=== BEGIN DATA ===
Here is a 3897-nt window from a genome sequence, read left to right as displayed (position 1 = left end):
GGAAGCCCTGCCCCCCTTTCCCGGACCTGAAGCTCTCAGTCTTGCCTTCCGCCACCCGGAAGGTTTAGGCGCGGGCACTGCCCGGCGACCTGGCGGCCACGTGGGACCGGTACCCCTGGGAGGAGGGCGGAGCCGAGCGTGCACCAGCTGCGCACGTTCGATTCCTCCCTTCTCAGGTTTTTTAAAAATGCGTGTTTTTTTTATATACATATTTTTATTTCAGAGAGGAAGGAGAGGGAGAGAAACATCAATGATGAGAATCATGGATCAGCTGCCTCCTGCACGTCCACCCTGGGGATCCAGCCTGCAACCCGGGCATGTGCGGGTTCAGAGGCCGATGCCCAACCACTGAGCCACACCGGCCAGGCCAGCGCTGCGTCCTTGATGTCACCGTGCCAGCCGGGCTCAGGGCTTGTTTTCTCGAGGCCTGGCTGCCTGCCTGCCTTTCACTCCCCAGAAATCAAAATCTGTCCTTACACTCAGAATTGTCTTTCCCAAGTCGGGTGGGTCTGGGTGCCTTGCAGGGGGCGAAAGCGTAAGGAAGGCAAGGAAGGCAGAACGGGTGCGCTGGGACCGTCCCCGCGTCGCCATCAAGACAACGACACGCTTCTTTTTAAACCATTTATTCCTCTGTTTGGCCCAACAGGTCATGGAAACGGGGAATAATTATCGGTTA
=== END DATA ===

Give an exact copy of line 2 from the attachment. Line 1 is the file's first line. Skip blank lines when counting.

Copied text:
GGAAGCCCTGCCCCCCTTTCCCGGACCTGAAGCTCTCAGTCTTGCCTTCCGCCACCCGGAAGGTTTAGGCGCGGGCACTGCCCGGCGACCTGGCGGCCACGTGGGACCGGTACCCCTGGGAGGAGGGCGGAGCCGAGCGTGCACCAGCTGCGCACGTTCGATTCCTCCCTTCTCAGGTTTTTTAAAAATGCGTGTTTTTTTTATATACATATTTTTATTTCAGAGAGGAAGGAGAGGGAGAGAAACATCAATGATGAGAATCATGGATCAGCTGCCTCCTGCACGTCCACCCTGGGGATCCAGCCTGCAACCCGGGCATGTGCGGGTTCAGAGGCCGATGCCCAACCACTGAGCCACACCGGCCAGGCCAGCGCTGCGTCCTTGATGTCACCGTGCCAGCCGGGCTCAGGGCTTGTTTTCTCGAGGCCTGGCTGCCTGCCTGCCTTTCACTCCCCAGAAATCAAAATCTGTCCTTACACTCAGAATTGTCTTTCCCAAGTCGGGTGGGTCTGGGTGCCTTGCAGGGGGCGAAAGCGTAAGGAAGGCAAGGAAGGCAGAACGGGTGCGCTGGGACCGTCCCCGCGTCGCCATCAAGACAACGACACGCTTCTTTTTAAACCATTTATTCCTCTGTTTGGCCCAACAGGTCATGGAAACGGGGAATAATTATCGGTTA